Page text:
After major flooding swept through Cedar Rapids, Iowa in 2008, city officials and residents learned preparation is key to reducing damage and saving lives. That is why swift action was taken in September 2016 after the National Weather Service predicted the Cedar River would crest at 23 feet—7 feet above what is considered major flood stage.
One week prior to the anticipated peak flood day, Cedar Rapids’ city engineer Nate Kampman contacted County Materials Corporation’s facility in Iowa City to discuss potential needs for flood protection. County Materials’ Location Manager, Bryan Rempt, remembers, “The city engineer was concerned about floodwater overwhelming the sewer system and temporary levies. If it became necessary, he was asking our company to provide manhole risers and cones that could be placed as barriers over street manholes.”
Early Sunday morning, two days before the forecasted peak water level, Rempt received another call from Kampman. “The city engineer said the water levels were rising, so the materials were needed immediately,” said Rempt.
Rempt, along with County Materials’ Operations Manager Randy Weber, and Foreman Raul Rios quickly mobilized, sending 11 loads of concrete materials, including 60” diameter manholes and cones as well as 48” diameter manholes and cones. County Materials’ teams were loading and sending materials from 9 a.m. to 10:30 p.m. that day in efforts to beat the rising floodwaters.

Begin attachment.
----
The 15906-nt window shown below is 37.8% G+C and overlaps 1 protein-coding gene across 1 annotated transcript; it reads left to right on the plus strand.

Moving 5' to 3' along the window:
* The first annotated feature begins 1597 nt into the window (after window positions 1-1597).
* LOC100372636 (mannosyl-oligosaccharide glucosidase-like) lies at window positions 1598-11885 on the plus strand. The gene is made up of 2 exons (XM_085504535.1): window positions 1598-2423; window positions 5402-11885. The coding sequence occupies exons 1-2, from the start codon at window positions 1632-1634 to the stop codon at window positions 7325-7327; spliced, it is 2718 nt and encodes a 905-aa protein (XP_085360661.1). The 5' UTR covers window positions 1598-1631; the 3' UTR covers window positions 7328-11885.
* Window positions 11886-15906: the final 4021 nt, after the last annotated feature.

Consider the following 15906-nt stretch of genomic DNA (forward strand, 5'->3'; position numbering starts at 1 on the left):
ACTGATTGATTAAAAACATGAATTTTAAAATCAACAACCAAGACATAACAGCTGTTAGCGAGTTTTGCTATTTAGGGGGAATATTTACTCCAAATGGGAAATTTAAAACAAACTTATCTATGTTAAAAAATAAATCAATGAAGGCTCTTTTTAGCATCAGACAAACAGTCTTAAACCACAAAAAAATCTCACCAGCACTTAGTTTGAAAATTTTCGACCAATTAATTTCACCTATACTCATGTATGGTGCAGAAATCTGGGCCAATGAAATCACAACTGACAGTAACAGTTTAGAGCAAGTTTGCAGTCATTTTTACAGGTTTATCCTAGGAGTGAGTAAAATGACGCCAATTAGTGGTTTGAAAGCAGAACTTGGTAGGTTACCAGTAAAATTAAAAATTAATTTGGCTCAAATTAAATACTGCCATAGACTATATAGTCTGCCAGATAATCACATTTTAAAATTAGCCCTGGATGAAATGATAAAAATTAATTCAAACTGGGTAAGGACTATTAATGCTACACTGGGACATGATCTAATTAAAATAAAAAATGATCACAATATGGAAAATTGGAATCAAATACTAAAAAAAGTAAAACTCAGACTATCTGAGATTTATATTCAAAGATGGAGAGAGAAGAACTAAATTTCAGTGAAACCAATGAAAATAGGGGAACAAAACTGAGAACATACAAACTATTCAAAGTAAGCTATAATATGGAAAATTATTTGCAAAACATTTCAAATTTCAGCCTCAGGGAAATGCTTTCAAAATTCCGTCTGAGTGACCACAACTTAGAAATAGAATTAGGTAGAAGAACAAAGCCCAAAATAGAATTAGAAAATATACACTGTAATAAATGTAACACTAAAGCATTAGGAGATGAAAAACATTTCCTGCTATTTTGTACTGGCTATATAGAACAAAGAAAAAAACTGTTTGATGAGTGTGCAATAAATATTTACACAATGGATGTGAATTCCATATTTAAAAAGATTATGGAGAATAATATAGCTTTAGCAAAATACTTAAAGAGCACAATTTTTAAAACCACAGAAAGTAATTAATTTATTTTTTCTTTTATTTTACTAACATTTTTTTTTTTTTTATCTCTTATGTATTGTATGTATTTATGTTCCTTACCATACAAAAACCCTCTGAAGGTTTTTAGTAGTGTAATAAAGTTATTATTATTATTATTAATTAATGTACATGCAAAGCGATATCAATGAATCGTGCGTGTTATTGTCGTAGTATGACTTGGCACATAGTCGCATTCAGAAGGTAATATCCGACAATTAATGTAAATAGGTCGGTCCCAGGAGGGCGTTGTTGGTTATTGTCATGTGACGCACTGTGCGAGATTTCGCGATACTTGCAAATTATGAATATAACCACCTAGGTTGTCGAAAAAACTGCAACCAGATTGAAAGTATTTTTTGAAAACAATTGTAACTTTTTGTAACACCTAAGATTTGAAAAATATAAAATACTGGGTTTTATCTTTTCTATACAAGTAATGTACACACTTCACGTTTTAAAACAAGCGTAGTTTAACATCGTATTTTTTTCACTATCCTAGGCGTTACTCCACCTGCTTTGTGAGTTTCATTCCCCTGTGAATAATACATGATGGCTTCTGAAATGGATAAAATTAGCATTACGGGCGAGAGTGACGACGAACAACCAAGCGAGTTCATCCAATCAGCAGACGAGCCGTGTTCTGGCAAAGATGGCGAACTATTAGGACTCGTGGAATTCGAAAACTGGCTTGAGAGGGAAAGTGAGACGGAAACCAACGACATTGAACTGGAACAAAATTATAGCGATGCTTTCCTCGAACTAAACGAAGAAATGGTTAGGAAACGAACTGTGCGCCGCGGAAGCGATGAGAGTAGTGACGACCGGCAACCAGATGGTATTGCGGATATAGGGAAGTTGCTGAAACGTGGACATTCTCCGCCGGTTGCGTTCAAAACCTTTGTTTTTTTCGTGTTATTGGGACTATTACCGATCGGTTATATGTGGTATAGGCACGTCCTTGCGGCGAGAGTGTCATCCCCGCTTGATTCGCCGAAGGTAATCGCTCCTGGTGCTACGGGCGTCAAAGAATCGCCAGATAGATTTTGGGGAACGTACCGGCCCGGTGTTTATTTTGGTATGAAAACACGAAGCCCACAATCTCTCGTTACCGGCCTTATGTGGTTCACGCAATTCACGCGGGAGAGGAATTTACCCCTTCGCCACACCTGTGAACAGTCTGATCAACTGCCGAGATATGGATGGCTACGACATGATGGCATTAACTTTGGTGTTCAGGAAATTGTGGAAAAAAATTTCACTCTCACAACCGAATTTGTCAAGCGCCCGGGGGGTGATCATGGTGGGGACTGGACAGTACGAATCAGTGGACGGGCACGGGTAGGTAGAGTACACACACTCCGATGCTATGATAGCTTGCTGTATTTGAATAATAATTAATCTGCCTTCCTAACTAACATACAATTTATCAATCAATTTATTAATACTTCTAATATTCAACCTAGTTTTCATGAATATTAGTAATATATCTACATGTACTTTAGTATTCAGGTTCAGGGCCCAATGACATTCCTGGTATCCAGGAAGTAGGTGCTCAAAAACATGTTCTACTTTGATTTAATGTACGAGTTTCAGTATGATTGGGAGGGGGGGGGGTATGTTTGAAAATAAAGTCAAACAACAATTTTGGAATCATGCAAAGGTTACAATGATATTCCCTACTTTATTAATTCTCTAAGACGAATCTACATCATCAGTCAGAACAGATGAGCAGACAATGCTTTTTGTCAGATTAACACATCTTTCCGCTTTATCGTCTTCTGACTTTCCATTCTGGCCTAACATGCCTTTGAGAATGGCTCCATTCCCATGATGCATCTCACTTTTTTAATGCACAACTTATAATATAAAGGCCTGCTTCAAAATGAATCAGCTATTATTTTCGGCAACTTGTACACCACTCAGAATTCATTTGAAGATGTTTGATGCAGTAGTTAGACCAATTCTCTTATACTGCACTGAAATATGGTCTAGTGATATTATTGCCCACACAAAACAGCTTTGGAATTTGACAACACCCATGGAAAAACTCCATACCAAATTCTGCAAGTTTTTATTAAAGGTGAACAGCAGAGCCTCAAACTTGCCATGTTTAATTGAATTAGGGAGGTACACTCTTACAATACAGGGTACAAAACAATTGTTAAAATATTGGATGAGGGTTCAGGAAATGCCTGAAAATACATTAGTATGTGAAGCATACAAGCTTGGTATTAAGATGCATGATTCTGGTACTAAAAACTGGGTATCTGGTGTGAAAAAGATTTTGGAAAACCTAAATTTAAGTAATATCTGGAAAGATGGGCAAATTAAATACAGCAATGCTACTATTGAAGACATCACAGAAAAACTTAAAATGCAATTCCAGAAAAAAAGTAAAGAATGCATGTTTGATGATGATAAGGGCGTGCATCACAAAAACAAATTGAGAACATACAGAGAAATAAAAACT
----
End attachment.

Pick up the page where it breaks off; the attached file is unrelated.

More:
On Tuesday, September 20th the Cedar River crested at 22 feet, 1 foot less then what was forecasted, yet 6 feet above major flood stage. By that time, more than 250,000 sand bags had been stacked to create temporary walls and levees. Nearly 10,000 people had evacuated and 400 National Guard troops were called in. When floodwaters began receding, city officials reported that the precautions put in place appeared to help prevent most of the expected damage, with the exception of a few flooded buildings and basements closest to the river.
Kampman was appreciative of the efforts made by County Materials to deliver materials on such short notice. No lives were lost and no major injuries were reported. The preparation by city officials, along with willingness from local residents and businesses to work with emergency groups, was instrumental in saving the city of Cedar Rapids from what could have been a terrible disaster.